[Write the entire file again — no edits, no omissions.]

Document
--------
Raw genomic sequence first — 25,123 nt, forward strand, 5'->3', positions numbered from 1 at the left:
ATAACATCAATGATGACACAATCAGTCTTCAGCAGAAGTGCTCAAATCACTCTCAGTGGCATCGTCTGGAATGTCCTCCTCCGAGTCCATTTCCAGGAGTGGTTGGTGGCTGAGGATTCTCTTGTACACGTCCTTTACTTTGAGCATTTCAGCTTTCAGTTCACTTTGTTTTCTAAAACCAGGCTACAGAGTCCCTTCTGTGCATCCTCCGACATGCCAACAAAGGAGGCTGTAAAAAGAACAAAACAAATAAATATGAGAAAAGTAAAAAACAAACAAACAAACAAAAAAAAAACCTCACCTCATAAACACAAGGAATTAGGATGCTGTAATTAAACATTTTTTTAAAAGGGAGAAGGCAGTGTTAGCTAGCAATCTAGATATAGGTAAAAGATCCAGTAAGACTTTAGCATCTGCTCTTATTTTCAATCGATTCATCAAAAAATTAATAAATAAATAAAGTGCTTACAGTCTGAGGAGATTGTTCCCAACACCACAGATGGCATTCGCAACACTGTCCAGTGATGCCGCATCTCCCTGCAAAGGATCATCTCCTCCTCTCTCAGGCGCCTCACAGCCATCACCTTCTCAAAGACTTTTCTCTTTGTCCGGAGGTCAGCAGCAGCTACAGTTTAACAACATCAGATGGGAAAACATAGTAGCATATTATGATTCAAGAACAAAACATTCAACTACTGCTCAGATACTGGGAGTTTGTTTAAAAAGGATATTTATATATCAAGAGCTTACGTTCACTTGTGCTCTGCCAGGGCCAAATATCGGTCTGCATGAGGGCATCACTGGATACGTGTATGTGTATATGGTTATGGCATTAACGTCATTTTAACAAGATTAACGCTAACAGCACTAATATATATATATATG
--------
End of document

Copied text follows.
Raw genomic sequence first — 25,123 nt, forward strand, 5'->3', positions numbered from 1 at the left:
ATAACATCAATGATGACACAATCAGTCTTCAGCAGAAGTGCTCAAATCACTCTCAGTGGCATCGTCTGGAATGTCCTCCTCCGAGTCCATTTCCAGGAGTGGTTGGTGGCTGAGGATTCTCTTGTACACGTCCTTTACTTTGAGCATTTCAGCTTTCAGTTCACTTTGTTTTCTAAAACCAGGCTACAGAGTCCCTTCTGTGCATCCTCCGACATGCCAACAAAGGAGGCTGTAAAAAGAACAAAACAAATAAATATGAGAAAAGTAAAAAACAAACAAACAAACAAAAAAAAAACCTCACCTCATAAACACAAGGAATTAGGATGCTGTAATTAAACATTTTTTTAAAAGGGAGAAGGCAGTGTTAGCTAGCAATCTAGATATAGGTAAAAGATCCAGTAAGACTTTAGCATCTGCTCTTATTTTCAATCGATTCATCAAAAAATTAATAAATAAATAAAGTGCTTACAGTCTGAGGAGATTGTTCCCAACACCACAGATGGCATTCGCAACACTGTCCAGTGATGCCGCATCTCCCTGCAAAGGATCATCTCCTCCTCTCTCAGGCGCCTCACAGCCATCACCTTCTCAAAGACTTTTCTCTTTGTCCGGAGGTCAGCAGCAGCTACAGTTTAACAACATCAGATGGGAAAACATAGTAGCATATTATGATTCAAGAACAAAACATTCAACTACTGCTCAGATACTGGGAGTTTGTTTAAAAAGGATATTTATATATCAAGAGCTTACGTTCACTTGTGCTCTGCCAGGGCCAAATATCGGTCTGCATGAGGGCATCACTGGATACGTGTATGTGTATATGGTTATGGCATTAACGTCATTTTAACAAGATTAACGCTAACAGCACTAATATATATATATATG